We happened to sing "Jesus Lover of My Soul" last Sunday and I was reminded of this post. I'll have to post the words later when I've got a few minutes. Just another example of putting life in perspective -- as a piece of something much bigger.

Rolland McCune's picture


Excellent article!  I resonate with it very well.  I too have wondered why our church songs today have largely omitted the fact of dying, what it means, how to prepare for it biblically, etc.  You are right: music in church is considered or supposed to be "uplifting," joyful, happy, "practical" for the daily grind, et al.  I have noticed that southern gospel, in its various forms, is heavily interlaced with the thought of dying, heaven, and he like, despite what is disliked or objectionable about the genre. (I'm only commenting here, nothing more; please, no threads, inferences, or analyses [spiritual, psychological, psychiatric] needed.)


As I noted on SI when Art Walton went to Glory recently, I try to imagine what the Celestial City must be like. I always conclude, as all finite beings must, now and in eternity, that the subject is infinite and, in the end, incomprehensible except to the triune God.


My mother's favorite song was "Because He Lives," sung at her funeral, naturally. I react as you have described your own feelings when I hear it or occasionally sing it in some group. Thanks again for the thoughtful and very "practical" article.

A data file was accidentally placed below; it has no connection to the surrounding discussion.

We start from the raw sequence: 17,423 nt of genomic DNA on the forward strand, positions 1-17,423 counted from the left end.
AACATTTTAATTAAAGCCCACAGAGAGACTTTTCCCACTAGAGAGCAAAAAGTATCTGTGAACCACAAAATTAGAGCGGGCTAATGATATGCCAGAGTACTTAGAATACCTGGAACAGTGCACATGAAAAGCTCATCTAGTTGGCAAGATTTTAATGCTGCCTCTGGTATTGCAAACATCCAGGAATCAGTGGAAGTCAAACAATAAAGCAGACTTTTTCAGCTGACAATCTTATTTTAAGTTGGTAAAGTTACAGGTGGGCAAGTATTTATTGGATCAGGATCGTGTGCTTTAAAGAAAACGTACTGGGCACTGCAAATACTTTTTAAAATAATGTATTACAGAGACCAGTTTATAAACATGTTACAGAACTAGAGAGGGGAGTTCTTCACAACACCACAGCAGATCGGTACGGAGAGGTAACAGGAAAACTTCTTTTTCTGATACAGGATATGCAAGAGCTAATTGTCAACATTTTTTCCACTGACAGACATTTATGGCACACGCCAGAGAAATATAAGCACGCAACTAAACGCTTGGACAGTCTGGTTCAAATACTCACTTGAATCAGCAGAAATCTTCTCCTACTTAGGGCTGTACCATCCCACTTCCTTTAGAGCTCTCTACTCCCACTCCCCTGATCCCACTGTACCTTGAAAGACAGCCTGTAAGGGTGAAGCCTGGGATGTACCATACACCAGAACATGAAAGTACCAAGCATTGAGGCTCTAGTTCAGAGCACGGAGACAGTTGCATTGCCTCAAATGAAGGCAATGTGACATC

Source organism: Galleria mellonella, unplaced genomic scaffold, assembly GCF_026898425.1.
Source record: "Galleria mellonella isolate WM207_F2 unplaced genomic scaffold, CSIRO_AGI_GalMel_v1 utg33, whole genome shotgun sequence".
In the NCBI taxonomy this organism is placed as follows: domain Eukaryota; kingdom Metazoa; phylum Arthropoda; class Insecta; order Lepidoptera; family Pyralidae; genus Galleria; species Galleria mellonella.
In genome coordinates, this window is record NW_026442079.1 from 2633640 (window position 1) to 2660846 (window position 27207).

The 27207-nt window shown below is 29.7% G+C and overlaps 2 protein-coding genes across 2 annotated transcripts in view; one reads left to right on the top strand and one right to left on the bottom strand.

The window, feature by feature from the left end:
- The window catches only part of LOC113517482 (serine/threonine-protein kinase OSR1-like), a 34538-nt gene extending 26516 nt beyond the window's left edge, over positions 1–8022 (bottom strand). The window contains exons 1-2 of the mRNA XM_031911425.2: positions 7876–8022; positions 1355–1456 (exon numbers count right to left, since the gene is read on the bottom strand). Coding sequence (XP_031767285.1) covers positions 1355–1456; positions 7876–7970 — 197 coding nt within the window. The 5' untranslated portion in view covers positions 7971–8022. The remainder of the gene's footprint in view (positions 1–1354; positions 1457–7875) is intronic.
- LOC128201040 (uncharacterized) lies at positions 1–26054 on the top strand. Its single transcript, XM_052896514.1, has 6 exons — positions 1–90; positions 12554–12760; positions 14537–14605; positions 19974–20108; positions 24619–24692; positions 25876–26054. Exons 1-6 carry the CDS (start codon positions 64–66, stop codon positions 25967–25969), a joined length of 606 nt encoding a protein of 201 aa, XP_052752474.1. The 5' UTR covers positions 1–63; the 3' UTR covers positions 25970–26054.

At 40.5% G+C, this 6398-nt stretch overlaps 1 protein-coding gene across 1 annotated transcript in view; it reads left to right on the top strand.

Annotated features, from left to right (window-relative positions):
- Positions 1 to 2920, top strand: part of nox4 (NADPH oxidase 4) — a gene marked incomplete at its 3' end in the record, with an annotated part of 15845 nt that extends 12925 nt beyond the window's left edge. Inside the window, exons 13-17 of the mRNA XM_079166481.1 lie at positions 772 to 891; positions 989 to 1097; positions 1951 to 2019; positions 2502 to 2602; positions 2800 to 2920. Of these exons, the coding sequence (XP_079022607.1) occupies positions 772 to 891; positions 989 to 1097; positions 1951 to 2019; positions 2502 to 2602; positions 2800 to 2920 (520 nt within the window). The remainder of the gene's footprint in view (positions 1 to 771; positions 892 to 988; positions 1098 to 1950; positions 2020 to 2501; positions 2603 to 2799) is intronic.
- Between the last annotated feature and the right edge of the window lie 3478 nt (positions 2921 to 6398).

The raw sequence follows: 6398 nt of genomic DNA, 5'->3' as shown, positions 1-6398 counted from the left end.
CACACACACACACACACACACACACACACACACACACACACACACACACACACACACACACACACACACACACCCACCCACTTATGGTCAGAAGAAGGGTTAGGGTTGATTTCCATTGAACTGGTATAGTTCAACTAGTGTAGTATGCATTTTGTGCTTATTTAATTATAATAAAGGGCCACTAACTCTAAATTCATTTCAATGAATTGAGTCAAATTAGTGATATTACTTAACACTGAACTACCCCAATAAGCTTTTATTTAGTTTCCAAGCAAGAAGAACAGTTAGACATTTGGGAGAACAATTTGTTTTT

For Christ and the Cause,


Rolland McCune

Rolland McCune's picture

A few more musings related to Aaron's appropriate thoughts about dying. (Maybe the near approach to my 80th birthday explains everything.) I have found increasing  wisdom and a certain kind of encouragement from the Book of Ecclesiastes in recent years, thanks to the outline and commentary on this book by my good friend and former colleague, Dr. Robert V. McCabe of  DBTS. I have found myself giving various homilies, talks, and even sermons on the subject at hand , especially from Ecc 7:1-4. 14. I have gone through the book in several Sunday school classes, probably for my own recollection and benefit as much as anything.  So far no one has observed that I am morbid or macabre. Yes, I know all about the "blessed hope," but I also always remember Dr. McClain's oft-repeated cautionary refrain that death is still an "enemy" biblically, albeit the last one.